Russian investigators are pressing ahead with a controversial defamation probe following a complaint by Yelena Mizulina, a lawmaker best known for her crusade to promote what she considers "traditional values."
Mizulina, who heads the parliament's committee on family, women, and children, has authored a number of controversial initiatives over the past year, including a new law targeting homosexuals that came into force last month.
The legislation, which slaps hefty fines on anyone deemed to promote "nontraditional sexual relations" to children, has sparked not only international outrage but also an active debate on what kind of sexual practices are regarded by the Russian authorities as "nontraditional."
The barrage of caustic jokes it has generated on the Internet has riled Mizulina, who now accuses several journalists and public figures of defaming her by claiming she is bent on eradicating oral sex in Russia.
Socialite and opposition activist Ksenia Sobchak, who was interrogated last week after making such a claim on Twitter, says investigators repeatedly asked her why she thought Mizulina held such views.
Journalists Yelena Kostyuchenko and Olga Bakushinskaya, as well as former Deputy Prime Minister Alfred Kokh, have also been questioned.
"Two lieutenant colonels from the Russian Investigative Committee clarified for three hours details about Mizulina's gay-oral phobias and my own relation to this," Kokh wrote on his blog.
Sobchak said a dozen people are on what she branded the "Mizulina List."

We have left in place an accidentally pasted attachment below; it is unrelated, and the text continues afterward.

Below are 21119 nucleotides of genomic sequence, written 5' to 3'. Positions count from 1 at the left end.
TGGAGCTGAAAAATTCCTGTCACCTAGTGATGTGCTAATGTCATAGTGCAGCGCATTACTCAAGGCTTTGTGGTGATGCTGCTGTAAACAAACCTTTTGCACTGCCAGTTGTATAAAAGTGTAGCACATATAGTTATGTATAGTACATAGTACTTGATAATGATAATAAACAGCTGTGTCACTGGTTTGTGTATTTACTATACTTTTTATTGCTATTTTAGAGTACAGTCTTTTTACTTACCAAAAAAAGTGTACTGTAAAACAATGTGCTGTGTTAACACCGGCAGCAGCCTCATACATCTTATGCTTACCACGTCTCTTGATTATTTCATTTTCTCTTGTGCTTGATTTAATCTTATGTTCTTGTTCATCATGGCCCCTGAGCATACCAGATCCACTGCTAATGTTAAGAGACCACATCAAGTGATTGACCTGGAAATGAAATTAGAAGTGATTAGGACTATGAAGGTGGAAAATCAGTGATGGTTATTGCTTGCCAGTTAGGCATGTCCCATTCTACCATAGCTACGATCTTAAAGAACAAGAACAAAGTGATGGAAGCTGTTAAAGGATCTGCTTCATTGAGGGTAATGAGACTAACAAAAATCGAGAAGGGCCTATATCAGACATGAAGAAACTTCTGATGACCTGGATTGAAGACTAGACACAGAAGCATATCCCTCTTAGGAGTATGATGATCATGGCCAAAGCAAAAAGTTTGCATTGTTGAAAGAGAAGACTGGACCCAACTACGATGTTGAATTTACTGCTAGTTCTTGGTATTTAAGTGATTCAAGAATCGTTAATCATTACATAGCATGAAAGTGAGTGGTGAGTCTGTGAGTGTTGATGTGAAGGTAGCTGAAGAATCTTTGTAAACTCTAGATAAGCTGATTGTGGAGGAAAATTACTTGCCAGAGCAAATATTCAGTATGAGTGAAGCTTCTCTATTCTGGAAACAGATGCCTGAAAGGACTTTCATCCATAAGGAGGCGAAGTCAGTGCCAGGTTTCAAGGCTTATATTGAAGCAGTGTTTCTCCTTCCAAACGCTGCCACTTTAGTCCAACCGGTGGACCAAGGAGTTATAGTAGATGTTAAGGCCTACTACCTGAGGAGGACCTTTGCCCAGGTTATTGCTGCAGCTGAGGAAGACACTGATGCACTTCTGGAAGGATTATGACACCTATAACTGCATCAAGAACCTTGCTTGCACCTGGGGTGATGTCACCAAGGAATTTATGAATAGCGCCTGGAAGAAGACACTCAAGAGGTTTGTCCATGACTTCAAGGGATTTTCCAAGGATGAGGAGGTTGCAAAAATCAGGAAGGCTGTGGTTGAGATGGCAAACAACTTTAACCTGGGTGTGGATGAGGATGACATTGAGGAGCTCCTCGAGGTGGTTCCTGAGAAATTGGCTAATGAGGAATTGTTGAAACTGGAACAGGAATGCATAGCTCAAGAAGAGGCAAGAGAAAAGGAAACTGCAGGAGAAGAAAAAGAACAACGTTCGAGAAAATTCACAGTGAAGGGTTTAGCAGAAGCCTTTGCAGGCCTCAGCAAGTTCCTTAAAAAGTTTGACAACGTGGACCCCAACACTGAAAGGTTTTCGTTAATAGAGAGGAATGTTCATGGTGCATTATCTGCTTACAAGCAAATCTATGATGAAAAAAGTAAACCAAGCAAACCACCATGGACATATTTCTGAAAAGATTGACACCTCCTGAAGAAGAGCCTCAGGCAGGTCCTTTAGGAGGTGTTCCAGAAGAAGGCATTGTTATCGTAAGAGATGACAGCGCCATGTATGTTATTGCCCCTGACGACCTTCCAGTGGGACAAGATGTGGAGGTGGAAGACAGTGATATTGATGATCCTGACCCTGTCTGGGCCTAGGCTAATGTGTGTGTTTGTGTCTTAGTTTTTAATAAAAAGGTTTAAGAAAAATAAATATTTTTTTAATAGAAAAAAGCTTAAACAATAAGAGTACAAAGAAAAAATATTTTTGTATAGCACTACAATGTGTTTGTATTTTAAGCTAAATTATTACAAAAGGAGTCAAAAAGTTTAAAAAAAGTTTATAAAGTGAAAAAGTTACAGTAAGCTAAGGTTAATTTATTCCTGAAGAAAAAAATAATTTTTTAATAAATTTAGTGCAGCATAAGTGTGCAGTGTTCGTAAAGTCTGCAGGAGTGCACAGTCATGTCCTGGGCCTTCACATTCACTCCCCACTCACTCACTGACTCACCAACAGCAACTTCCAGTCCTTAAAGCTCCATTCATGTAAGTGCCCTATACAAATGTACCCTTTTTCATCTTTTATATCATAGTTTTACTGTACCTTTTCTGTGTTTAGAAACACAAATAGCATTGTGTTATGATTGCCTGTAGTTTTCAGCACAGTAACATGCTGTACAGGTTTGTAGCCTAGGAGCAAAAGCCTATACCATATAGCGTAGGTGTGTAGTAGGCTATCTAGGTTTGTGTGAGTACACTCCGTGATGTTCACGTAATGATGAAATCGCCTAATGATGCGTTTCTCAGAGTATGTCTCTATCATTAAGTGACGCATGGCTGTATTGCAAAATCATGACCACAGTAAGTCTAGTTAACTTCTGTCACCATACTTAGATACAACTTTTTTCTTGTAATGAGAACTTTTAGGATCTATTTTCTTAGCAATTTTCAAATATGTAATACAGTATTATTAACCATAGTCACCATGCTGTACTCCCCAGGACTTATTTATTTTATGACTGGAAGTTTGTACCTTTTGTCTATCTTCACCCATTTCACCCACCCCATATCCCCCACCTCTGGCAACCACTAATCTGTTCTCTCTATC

No Laughing Matter
While posts ridiculing Mizulina continue to flood the Internet -- including a scathing musical parody
-- the current investigation is no laughing matter.
Russian youths beat a gay-rights activist during a protest against the country's new "homosexual propaganda" laws in Moscow in June.
Insulting an official is an offense in Russia that carries fines of up to 40,000 rubles ($1,200) and up to one year of community service. Libel is punishable by a fine of up to 1 million rubles ($30,000).
Internet users accuse the authorities of seeking to silence one of the last arenas of free speech in Russia.
The news agency Rosbalt says investigators asked for the names of journalists who have written about Mizulina and denounced the request as the first "attempt by a Duma deputy to interfere in the agency's editorial policies" in its 12-year existence.
An online petition
launched by stand-up comedian Yury Khovansky, who is calling for the lawmaker to undergo a psychiatric evaluation, has already gathered more than 60,000 signatures.
If signed by 100,000 people, the petition will be submitted to the State Duma.
"What she is doing, and this 'Mizulina List,' is an unprecedented threat to freedom of speech," Khovansky says. "If people are now prosecuted and fined for expressing their opinion on the actions of officials -- who are actually elected by the people -- you can just imagine what will happen to media freedom and openness more generally."
Mizulina, whom detractors have nicknamed "The Inquisitor," has tirelessly warned against Russia's moral and demographic decline. She and her committee have penned a string of initiatives aimed at instilling traditional values in Russians, including a ban on cursing and a tax on divorce.
But critics have dismissed such measures, particularly the antigay law, as harmful.
Andrei Yurov, a member of the presidential human rights council, published an open letter
last week charging Mizulina with inciting hatred in Russian society. "My aim," he wrote," is to draw your attention to how strongly your words and deeds are influencing society, generating almost exclusively aggression and hatred from all sides."
Written by Claire Bigg, based on reporting by Dmitry Volchek of RFE/RL's Russian Service